• 6pm – Bikes Vs Cars• 8pm – Red Soil (Rouge)
Wednesday, March 9
This collection of films calls attention to gender equality in the workforce and the struggle of women in male-dominated industries. Sunú specifically addresses the preservation of culture under the threat of rural development.
• 6pm – A collection of short films such as Tuk-Tuk, Mundo, Women Flying Dreams, and Kano Botanic Gardens• 8pm – Sunú
Thursday, March 10
Losing Alaska fights to maintain cultures and traditions that face threat under the changing weather conditions while From the Kitchen to the Parliament touches on female activism.
• 6pm – Losing Alaska• 8pm- From the Kitchen to the Parliament
Friday, March 11
Presenting further intersectional politics is The Ants and the Grasshopper which highlights racial and gender discrimination in the fight for climate change. Johanna Donhal: Visionary of Feminism is a tribute to Johanna Donhal, one of the first European feminists.
• 6pm – The Ants and the Grasshopper•  8pm – Johanna Dohnal: Visionary of Feminism
Saturday, March 12
Toxic fallout from industrial developments mostly affects those in indigenous and black communities in There’s Something in the Water. The latter discusses justice in the court of judicial law and the extremities of so.
• 6pm – There’s Something in the Water• 8pm – Palazza Di Giustizia and Ordinary Justice
Read Next: Meghan Markle and Prince Harry Celebrate Women’s History Month with a Special Announcement

Jordanian Artist and Sculptor Mona Saudi Has Died at Age 76

Jordanian Artist and Sculptor Mona Saudi Has Died at Age 76

Mona Saudi
Mona Saudi, the renowned Jordanian artist and sculptor whose work became part of collections around the world, has died at age 76. The sad news was announced through the artist’s gallery on social media. “Very sad that Mona Saudi, the great Jordanian sculptor, left us tonight,” William Shabibi of Lawrie Shabibi gallery shared on Wednesday.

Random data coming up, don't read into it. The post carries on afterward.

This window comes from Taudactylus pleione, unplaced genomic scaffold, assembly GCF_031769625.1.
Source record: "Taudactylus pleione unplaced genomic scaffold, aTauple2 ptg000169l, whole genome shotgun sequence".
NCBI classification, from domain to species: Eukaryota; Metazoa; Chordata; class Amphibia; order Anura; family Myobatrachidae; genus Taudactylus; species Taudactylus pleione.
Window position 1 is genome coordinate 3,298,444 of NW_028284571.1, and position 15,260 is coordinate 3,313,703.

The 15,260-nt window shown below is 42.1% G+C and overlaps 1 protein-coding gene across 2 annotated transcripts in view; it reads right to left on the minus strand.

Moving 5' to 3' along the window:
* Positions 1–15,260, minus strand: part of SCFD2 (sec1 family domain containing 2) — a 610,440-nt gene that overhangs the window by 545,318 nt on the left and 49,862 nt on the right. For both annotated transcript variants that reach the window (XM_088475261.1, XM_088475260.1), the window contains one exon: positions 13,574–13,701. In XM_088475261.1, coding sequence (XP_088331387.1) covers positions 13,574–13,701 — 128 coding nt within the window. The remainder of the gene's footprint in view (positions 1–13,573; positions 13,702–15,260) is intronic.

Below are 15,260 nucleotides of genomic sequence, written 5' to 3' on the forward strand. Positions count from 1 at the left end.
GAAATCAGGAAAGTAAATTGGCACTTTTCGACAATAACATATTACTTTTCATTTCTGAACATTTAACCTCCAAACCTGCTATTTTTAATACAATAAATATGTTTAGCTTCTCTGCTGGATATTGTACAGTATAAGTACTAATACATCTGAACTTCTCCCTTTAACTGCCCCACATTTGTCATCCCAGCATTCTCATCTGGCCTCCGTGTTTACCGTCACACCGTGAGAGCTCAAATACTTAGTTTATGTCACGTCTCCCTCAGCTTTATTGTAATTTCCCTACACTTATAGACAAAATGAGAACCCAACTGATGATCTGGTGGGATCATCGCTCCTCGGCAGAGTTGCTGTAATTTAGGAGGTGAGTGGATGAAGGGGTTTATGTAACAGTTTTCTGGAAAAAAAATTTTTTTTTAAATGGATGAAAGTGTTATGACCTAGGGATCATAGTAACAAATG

In grievance of her passing, her close friends and industry colleagues also shared a few words on their social media accounts. “Mona Saudi is no longer with us. Long live Mona Saudi, a great sculptor and beloved friend,” conveyed Palestinian artist and friend Samia Halaby on Instagram. “Rest in peace dear Mona, a pioneer and a force of nature, a true sculptor and artist,” shared President and Director of Sharjah Art Foundation Hoor Al-Qasimi, while Sheikha Lateefa Bint Maktoum, founder and director of Tashkeel, also offered her condolences via Instagram.
Some of Saudi’s works
Born in the capital of Jordan, Amman, in 1945, Saudi had studied sculpture at the Ecole Nationale Superieure des Beaux-Arts in Paris. Her work has been showcased globally in a number of countries including Dubai, London, and Paris. Presenting her work in multiple institutions such as Sharjah Art Foundation, British Museum in London, National Museum for women in the Arts in Washington D.C, and the Ministry of Culture in Cairo since she was as young as 18 years old, Saudi has left her cultural impact through her sculptures on the world.